A note from Anne Lamott........

Discussion in 'Parent Emeritus' started by recoveringenabler, Jun 27, 2016.

  1. recoveringenabler

    recoveringenabler Well-Known Member Staff Member

    I'm a fan of the writer Anne Lamott. This is from her FB page, often there are humorous pearls of wisdom to be found there........

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    I thought of a great title for a book: What I Think You Should Do: The Road to Happiness.
    Perhaps you think this makes me sound a little controlling. Hah! Nothing could be farther from the truth. It's just that I have some good ideas on how everyone could change and proceed, in order for things to make more sense, and for everyone to have better self esteem. And for me to be able to relax and savor this life.
    The chapters would rang from which medications I believe certain family members ought to be taking, and how to convince them to start taking them, to ways Britain can get out of leaving the EU.
    Also, how to help other drivers come around to Good Neighbor Driving.
    Now, it has been suggested that I and people of my ilky ilk have a disease of good ideas. This is very rude, not to mention hurtful. It is just that left to my own devices, I truly believe that if you give me the details of your life, I have some solutions for you, a path on which you and your awful children and tragic parents can finally begin to thrive.
    I come by this honestly. By the age of five or six, in a household with an elegant, erudite form of alcoholism, black belt co-dependence, extreme and unmeetable standards, a Potemkin marriage, huge secrets, and adorable, stunned, high-achieving and very tense children, I was expected to help keep the family afloat.
    So I did, or at any rate, I tried. I had a caseload--I was mom's husband, dad's wife, the dog's psychiatrist. I raised my younger brother for them, Although it took every ounce of focus and life force, I was glad to do it. Plus it made everyone like me more.
    I believe I was issued a clipboard at six, on which to keep track of my caseload's progress and setbacks. It was a tiny bit stressful for a fifty pound person with migraines, but I was up to the challenge.
    --I agreed not to not see what was going on, as seeing their weird self-destructive behavior made mom and dad unhappy. I got good at keep secrets. I fluffed them up when they were down.
    --I became addicted to people pleasing, and to burnishing the surface of things in my family so that we would look fabulous from the outside. I became addicted to other people's potential.
    -- I tried very hard not to have any needs or unattractive emotions, as these got me sent away from the dinner table without eating, which I am sure had nothing to do with lifelong eating disorders.
    --As the child of an Englishwoman, I developed certain Monty Python survival skills and tics, such as pathological denial, and the conviction that I am right, and entitled to a refund, even when the parrot has died in my care.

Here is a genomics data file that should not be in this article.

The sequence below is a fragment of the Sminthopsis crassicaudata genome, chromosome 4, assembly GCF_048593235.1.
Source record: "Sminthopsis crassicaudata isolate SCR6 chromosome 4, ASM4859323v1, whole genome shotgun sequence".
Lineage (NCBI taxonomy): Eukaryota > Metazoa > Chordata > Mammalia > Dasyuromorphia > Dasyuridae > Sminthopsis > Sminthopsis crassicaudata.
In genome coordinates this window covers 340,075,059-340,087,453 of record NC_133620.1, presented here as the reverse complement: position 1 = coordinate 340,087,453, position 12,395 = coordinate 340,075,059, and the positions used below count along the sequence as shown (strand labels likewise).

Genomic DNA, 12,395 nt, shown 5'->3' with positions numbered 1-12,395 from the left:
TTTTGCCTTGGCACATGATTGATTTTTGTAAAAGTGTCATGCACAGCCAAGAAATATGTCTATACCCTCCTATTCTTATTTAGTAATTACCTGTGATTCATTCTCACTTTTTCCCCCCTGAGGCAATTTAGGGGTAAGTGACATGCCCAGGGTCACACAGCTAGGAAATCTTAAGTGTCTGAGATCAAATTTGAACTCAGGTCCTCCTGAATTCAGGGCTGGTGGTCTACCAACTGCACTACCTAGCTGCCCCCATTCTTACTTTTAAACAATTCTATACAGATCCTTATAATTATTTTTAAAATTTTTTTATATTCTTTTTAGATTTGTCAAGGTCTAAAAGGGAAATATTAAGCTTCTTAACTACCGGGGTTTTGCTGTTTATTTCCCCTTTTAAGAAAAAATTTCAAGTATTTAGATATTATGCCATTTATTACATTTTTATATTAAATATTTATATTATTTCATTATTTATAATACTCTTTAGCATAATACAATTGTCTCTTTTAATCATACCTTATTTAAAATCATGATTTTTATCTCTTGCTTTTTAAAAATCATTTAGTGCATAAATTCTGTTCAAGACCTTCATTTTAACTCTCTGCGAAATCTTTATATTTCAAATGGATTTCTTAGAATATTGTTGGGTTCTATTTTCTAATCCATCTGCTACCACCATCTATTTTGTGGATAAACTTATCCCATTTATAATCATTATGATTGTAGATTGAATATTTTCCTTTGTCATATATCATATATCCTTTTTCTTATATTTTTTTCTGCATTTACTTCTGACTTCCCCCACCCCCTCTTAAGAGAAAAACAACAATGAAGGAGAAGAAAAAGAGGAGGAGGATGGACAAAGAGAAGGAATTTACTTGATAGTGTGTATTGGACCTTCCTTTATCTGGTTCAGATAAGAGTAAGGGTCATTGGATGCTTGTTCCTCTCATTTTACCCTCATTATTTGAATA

So by six, in charge of saving and fixing and burnishing up the family, and--as a sideline--the world-- I started to come up with good ideas for other people. I did not hear until I was forty that everyone gets to have their own emotional acre, and do with it as they choose, as they are guided, to spend the days of this one short precious life with which we have been gifted.
    I thought that I could--and must-- help you with your acre, if it was cluttered or barren, chaotic or lonely. Unless you sat at the gate like Granny Clampett, with a rifle across your lap, I would barge onto your acre, and begin my work. No one mentioned that I was only the steward of my own acre, that it was absolutely all I could maintain. And that perhaps it needed some psychic potting soil, and a watering system; and that contrary to what my parents and teachers had taught me, I did not need to grow perfect, alphabetized rows of salad vegetables, or a festive English garden on which I might hold teas and clinics. I could grow what I longed for; for what fed ME.
    No one mentioned until I was in late middle age that--horribly!--my good, helpful ideas for other grown-ups were not helpful. That my help was in fact sometimes toxic. That people needed to defend themselves from my passionate belief that I had good ideas for other people's lives.
    I did not know that help is the sunny side of control.
    Maybe I kind of "knew" that it was not helpful to run beside a grown child on his or her hero's journey, panting, with a juice box, meditation tapes, and some sunscreen. Who can argue with sunscreen, for Pete's sake?
    But now I know that it is defeating and abusive to try and get people to do what I are sure would help them. And this is why I am offering you the great title I thought up, and the clipboard. Please, someone, take them. Because just for today, I'm going to stay on my own acre, even as I venture out for a hike with friends, and then church; even as I donate to great causes, and pick up litter. There is much healing and restoration to be done right here within my own perimeter. It's a harsh, extremely bizarre world these days, and you know what? I could use some sunscreen and a juice box, not to mention some odd, wild, and rich, touching love. Mine. Today.

    Anne Lamott
     
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  2. Copabanana

    Copabanana Well-Known Member

    I loved this RE.

    It is so true it breaks my heart.
     
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